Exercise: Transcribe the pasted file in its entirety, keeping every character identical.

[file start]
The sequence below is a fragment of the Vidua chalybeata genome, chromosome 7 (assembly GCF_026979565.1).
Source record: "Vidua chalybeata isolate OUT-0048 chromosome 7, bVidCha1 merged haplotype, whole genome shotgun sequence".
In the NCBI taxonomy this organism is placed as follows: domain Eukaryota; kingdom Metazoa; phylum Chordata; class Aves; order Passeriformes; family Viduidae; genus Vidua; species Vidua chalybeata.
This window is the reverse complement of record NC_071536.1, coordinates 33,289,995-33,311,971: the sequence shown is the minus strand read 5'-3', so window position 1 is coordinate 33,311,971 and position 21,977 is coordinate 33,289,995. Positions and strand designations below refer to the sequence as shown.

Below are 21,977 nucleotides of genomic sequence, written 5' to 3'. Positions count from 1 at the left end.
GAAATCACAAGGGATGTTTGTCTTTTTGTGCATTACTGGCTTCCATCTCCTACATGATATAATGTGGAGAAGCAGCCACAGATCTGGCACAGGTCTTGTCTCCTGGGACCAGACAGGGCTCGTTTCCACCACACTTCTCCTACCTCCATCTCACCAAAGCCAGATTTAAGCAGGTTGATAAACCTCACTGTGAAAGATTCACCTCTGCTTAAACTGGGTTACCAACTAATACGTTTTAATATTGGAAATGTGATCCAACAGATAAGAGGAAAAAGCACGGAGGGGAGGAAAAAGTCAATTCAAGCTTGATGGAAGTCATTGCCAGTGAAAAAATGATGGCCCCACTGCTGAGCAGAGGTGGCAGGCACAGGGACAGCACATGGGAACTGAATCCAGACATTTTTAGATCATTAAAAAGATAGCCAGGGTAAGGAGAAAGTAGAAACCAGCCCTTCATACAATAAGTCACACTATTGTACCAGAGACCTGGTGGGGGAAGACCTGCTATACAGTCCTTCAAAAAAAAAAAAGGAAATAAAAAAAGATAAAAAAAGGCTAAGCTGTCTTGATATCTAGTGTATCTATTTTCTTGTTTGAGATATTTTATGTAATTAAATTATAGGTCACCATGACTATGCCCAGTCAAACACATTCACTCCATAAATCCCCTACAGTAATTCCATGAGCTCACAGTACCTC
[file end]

The sequence below is a fragment of the Vidua chalybeata genome, chromosome 7 (assembly GCF_026979565.1).
Source record: "Vidua chalybeata isolate OUT-0048 chromosome 7, bVidCha1 merged haplotype, whole genome shotgun sequence".
In the NCBI taxonomy this organism is placed as follows: domain Eukaryota; kingdom Metazoa; phylum Chordata; class Aves; order Passeriformes; family Viduidae; genus Vidua; species Vidua chalybeata.
This window is the reverse complement of record NC_071536.1, coordinates 33,289,995-33,311,971: the sequence shown is the minus strand read 5'-3', so window position 1 is coordinate 33,311,971 and position 21,977 is coordinate 33,289,995. Positions and strand designations below refer to the sequence as shown.

Below are 21,977 nucleotides of genomic sequence, written 5' to 3'. Positions count from 1 at the left end.
GAAATCACAAGGGATGTTTGTCTTTTTGTGCATTACTGGCTTCCATCTCCTACATGATATAATGTGGAGAAGCAGCCACAGATCTGGCACAGGTCTTGTCTCCTGGGACCAGACAGGGCTCGTTTCCACCACACTTCTCCTACCTCCATCTCACCAAAGCCAGATTTAAGCAGGTTGATAAACCTCACTGTGAAAGATTCACCTCTGCTTAAACTGGGTTACCAACTAATACGTTTTAATATTGGAAATGTGATCCAACAGATAAGAGGAAAAAGCACGGAGGGGAGGAAAAAGTCAATTCAAGCTTGATGGAAGTCATTGCCAGTGAAAAAATGATGGCCCCACTGCTGAGCAGAGGTGGCAGGCACAGGGACAGCACATGGGAACTGAATCCAGACATTTTTAGATCATTAAAAAGATAGCCAGGGTAAGGAGAAAGTAGAAACCAGCCCTTCATACAATAAGTCACACTATTGTACCAGAGACCTGGTGGGGGAAGACCTGCTATACAGTCCTTCAAAAAAAAAAAAGGAAATAAAAAAAGATAAAAAAAGGCTAAGCTGTCTTGATATCTAGTGTATCTATTTTCTTGTTTGAGATATTTTATGTAATTAAATTATAGGTCACCATGACTATGCCCAGTCAAACACATTCACTCCATAAATCCCCTACAGTAATTCCATGAGCTCACAGTACCTC